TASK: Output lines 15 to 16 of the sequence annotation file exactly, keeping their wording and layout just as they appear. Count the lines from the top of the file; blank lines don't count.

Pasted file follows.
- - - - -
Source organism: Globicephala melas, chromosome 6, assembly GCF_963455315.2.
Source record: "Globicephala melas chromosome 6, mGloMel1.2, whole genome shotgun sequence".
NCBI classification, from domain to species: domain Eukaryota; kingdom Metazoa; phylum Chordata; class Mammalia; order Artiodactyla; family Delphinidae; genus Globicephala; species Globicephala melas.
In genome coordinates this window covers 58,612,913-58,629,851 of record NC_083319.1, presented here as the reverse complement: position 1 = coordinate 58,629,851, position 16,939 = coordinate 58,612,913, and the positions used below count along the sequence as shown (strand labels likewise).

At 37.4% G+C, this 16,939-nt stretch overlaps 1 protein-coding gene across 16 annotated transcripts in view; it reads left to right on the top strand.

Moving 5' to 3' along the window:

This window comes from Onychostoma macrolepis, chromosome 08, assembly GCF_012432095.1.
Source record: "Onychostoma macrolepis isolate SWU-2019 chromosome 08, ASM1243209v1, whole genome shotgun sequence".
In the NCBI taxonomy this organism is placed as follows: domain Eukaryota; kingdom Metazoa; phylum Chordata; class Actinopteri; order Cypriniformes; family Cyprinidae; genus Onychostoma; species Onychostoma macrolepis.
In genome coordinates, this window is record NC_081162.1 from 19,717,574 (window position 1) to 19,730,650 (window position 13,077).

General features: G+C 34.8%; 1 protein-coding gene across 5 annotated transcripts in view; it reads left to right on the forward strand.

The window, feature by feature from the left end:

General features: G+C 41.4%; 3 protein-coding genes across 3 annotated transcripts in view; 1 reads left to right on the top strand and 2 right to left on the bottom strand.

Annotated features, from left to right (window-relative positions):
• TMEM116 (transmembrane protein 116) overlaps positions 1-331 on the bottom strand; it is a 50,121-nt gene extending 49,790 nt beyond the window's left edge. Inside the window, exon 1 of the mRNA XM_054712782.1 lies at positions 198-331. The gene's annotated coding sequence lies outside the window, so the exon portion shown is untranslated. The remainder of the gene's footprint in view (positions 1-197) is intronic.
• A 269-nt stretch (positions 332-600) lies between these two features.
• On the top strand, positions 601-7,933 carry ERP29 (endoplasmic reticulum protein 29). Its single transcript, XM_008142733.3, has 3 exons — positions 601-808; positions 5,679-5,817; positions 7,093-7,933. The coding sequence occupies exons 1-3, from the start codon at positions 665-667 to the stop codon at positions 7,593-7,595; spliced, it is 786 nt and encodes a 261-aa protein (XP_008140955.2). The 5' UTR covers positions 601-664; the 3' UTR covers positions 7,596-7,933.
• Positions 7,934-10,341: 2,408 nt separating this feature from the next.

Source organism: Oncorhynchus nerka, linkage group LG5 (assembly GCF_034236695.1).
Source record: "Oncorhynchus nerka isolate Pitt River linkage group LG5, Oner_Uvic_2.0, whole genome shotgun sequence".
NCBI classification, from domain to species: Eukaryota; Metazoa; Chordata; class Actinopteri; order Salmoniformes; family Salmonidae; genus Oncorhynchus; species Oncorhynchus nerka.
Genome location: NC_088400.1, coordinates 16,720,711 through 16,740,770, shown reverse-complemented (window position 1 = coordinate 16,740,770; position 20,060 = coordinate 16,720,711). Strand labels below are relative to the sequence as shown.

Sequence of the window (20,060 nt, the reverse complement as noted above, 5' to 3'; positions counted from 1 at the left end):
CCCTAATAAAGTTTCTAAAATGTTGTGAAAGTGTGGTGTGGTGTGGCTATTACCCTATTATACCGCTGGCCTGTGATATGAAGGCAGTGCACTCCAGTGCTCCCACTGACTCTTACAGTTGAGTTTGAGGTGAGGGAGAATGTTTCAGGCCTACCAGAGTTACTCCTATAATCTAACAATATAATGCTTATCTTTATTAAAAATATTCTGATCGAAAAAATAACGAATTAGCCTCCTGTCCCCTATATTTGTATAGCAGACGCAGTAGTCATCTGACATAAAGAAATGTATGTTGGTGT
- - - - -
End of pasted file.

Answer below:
• TMEM116 (transmembrane protein 116) overlaps positions 1-331 on the bottom strand; it is a 50,121-nt gene extending 49,790 nt beyond the window's left edge. Inside the window, exon 1 of the mRNA XM_054712782.1 lies at positions 198-331. The gene's annotated coding sequence lies outside the window, so the exon portion shown is untranslated. The remainder of the gene's footprint in view (positions 1-197) is intronic.
• A 269-nt stretch (positions 332-600) lies between these two features.